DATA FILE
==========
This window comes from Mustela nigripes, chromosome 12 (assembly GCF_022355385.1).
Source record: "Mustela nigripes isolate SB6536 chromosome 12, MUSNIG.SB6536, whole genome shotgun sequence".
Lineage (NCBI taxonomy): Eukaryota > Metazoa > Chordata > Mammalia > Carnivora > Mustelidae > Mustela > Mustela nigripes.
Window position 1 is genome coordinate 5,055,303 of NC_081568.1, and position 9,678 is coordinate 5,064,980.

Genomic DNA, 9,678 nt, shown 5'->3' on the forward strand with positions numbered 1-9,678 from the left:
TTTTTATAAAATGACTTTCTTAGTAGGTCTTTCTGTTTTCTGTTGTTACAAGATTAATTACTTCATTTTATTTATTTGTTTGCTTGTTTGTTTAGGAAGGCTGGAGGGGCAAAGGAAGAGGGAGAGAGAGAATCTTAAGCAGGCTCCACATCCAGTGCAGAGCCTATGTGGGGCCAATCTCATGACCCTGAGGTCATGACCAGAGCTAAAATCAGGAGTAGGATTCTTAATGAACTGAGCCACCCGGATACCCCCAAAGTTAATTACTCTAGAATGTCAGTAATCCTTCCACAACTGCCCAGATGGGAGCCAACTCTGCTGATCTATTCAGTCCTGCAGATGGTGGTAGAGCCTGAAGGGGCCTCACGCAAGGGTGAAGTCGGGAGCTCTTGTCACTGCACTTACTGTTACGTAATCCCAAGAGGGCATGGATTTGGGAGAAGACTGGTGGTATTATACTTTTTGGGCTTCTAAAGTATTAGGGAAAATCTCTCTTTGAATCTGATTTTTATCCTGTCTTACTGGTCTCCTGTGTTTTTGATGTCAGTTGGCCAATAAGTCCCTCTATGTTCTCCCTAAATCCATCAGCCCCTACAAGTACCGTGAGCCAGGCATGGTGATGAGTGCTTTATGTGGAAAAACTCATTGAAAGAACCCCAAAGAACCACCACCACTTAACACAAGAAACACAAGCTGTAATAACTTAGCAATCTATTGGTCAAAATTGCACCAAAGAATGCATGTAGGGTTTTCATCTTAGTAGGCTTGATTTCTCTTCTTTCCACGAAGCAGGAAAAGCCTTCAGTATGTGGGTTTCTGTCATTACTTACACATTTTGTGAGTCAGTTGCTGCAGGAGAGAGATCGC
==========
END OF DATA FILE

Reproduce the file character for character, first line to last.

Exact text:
This window comes from Mustela nigripes, chromosome 12 (assembly GCF_022355385.1).
Source record: "Mustela nigripes isolate SB6536 chromosome 12, MUSNIG.SB6536, whole genome shotgun sequence".
Lineage (NCBI taxonomy): Eukaryota > Metazoa > Chordata > Mammalia > Carnivora > Mustelidae > Mustela > Mustela nigripes.
Window position 1 is genome coordinate 5,055,303 of NC_081568.1, and position 9,678 is coordinate 5,064,980.

Genomic DNA, 9,678 nt, shown 5'->3' on the forward strand with positions numbered 1-9,678 from the left:
TTTTTATAAAATGACTTTCTTAGTAGGTCTTTCTGTTTTCTGTTGTTACAAGATTAATTACTTCATTTTATTTATTTGTTTGCTTGTTTGTTTAGGAAGGCTGGAGGGGCAAAGGAAGAGGGAGAGAGAGAATCTTAAGCAGGCTCCACATCCAGTGCAGAGCCTATGTGGGGCCAATCTCATGACCCTGAGGTCATGACCAGAGCTAAAATCAGGAGTAGGATTCTTAATGAACTGAGCCACCCGGATACCCCCAAAGTTAATTACTCTAGAATGTCAGTAATCCTTCCACAACTGCCCAGATGGGAGCCAACTCTGCTGATCTATTCAGTCCTGCAGATGGTGGTAGAGCCTGAAGGGGCCTCACGCAAGGGTGAAGTCGGGAGCTCTTGTCACTGCACTTACTGTTACGTAATCCCAAGAGGGCATGGATTTGGGAGAAGACTGGTGGTATTATACTTTTTGGGCTTCTAAAGTATTAGGGAAAATCTCTCTTTGAATCTGATTTTTATCCTGTCTTACTGGTCTCCTGTGTTTTTGATGTCAGTTGGCCAATAAGTCCCTCTATGTTCTCCCTAAATCCATCAGCCCCTACAAGTACCGTGAGCCAGGCATGGTGATGAGTGCTTTATGTGGAAAAACTCATTGAAAGAACCCCAAAGAACCACCACCACTTAACACAAGAAACACAAGCTGTAATAACTTAGCAATCTATTGGTCAAAATTGCACCAAAGAATGCATGTAGGGTTTTCATCTTAGTAGGCTTGATTTCTCTTCTTTCCACGAAGCAGGAAAAGCCTTCAGTATGTGGGTTTCTGTCATTACTTACACATTTTGTGAGTCAGTTGCTGCAGGAGAGAGATCGC